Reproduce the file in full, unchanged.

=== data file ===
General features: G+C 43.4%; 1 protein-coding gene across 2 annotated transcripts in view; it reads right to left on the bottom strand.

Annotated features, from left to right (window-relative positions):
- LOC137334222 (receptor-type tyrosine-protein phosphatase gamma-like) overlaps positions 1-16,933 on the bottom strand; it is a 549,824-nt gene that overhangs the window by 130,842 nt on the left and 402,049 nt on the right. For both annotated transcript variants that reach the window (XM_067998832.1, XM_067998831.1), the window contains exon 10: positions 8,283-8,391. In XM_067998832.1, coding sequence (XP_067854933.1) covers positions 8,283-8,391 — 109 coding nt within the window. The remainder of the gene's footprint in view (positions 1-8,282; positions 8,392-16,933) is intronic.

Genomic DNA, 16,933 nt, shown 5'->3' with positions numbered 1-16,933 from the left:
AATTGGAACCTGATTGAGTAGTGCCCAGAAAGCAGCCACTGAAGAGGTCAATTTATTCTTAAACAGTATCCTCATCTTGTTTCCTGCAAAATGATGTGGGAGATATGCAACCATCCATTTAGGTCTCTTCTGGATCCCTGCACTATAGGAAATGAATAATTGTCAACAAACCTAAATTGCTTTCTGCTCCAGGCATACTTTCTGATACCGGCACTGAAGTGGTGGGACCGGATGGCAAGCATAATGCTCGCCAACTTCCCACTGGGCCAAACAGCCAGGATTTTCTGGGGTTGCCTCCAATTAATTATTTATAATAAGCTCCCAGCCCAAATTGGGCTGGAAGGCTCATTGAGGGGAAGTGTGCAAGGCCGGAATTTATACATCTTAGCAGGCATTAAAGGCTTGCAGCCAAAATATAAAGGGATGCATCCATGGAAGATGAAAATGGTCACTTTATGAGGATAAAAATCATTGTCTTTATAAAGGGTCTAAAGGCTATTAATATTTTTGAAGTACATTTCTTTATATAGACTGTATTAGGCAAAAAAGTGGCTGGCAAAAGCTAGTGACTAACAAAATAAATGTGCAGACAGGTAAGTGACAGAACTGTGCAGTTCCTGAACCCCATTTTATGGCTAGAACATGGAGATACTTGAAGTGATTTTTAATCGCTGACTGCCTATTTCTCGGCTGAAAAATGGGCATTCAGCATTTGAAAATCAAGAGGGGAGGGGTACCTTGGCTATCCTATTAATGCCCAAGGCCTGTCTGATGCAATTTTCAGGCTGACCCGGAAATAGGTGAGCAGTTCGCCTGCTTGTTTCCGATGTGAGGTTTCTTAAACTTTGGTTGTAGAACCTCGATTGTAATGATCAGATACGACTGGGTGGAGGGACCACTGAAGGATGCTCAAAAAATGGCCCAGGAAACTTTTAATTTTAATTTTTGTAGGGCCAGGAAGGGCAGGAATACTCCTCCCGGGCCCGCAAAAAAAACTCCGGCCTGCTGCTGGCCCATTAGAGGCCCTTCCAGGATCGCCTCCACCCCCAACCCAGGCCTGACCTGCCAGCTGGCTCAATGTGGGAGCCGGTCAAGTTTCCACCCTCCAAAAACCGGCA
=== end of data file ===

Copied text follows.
General features: G+C 43.4%; 1 protein-coding gene across 2 annotated transcripts in view; it reads right to left on the bottom strand.

Annotated features, from left to right (window-relative positions):
- LOC137334222 (receptor-type tyrosine-protein phosphatase gamma-like) overlaps positions 1-16,933 on the bottom strand; it is a 549,824-nt gene that overhangs the window by 130,842 nt on the left and 402,049 nt on the right. For both annotated transcript variants that reach the window (XM_067998832.1, XM_067998831.1), the window contains exon 10: positions 8,283-8,391. In XM_067998832.1, coding sequence (XP_067854933.1) covers positions 8,283-8,391 — 109 coding nt within the window. The remainder of the gene's footprint in view (positions 1-8,282; positions 8,392-16,933) is intronic.

Genomic DNA, 16,933 nt, shown 5'->3' with positions numbered 1-16,933 from the left:
AATTGGAACCTGATTGAGTAGTGCCCAGAAAGCAGCCACTGAAGAGGTCAATTTATTCTTAAACAGTATCCTCATCTTGTTTCCTGCAAAATGATGTGGGAGATATGCAACCATCCATTTAGGTCTCTTCTGGATCCCTGCACTATAGGAAATGAATAATTGTCAACAAACCTAAATTGCTTTCTGCTCCAGGCATACTTTCTGATACCGGCACTGAAGTGGTGGGACCGGATGGCAAGCATAATGCTCGCCAACTTCCCACTGGGCCAAACAGCCAGGATTTTCTGGGGTTGCCTCCAATTAATTATTTATAATAAGCTCCCAGCCCAAATTGGGCTGGAAGGCTCATTGAGGGGAAGTGTGCAAGGCCGGAATTTATACATCTTAGCAGGCATTAAAGGCTTGCAGCCAAAATATAAAGGGATGCATCCATGGAAGATGAAAATGGTCACTTTATGAGGATAAAAATCATTGTCTTTATAAAGGGTCTAAAGGCTATTAATATTTTTGAAGTACATTTCTTTATATAGACTGTATTAGGCAAAAAAGTGGCTGGCAAAAGCTAGTGACTAACAAAATAAATGTGCAGACAGGTAAGTGACAGAACTGTGCAGTTCCTGAACCCCATTTTATGGCTAGAACATGGAGATACTTGAAGTGATTTTTAATCGCTGACTGCCTATTTCTCGGCTGAAAAATGGGCATTCAGCATTTGAAAATCAAGAGGGGAGGGGTACCTTGGCTATCCTATTAATGCCCAAGGCCTGTCTGATGCAATTTTCAGGCTGACCCGGAAATAGGTGAGCAGTTCGCCTGCTTGTTTCCGATGTGAGGTTTCTTAAACTTTGGTTGTAGAACCTCGATTGTAATGATCAGATACGACTGGGTGGAGGGACCACTGAAGGATGCTCAAAAAATGGCCCAGGAAACTTTTAATTTTAATTTTTGTAGGGCCAGGAAGGGCAGGAATACTCCTCCCGGGCCCGCAAAAAAAACTCCGGCCTGCTGCTGGCCCATTAGAGGCCCTTCCAGGATCGCCTCCACCCCCAACCCAGGCCTGACCTGCCAGCTGGCTCAATGTGGGAGCCGGTCAAGTTTCCACCCTCCAAAAACCGGCA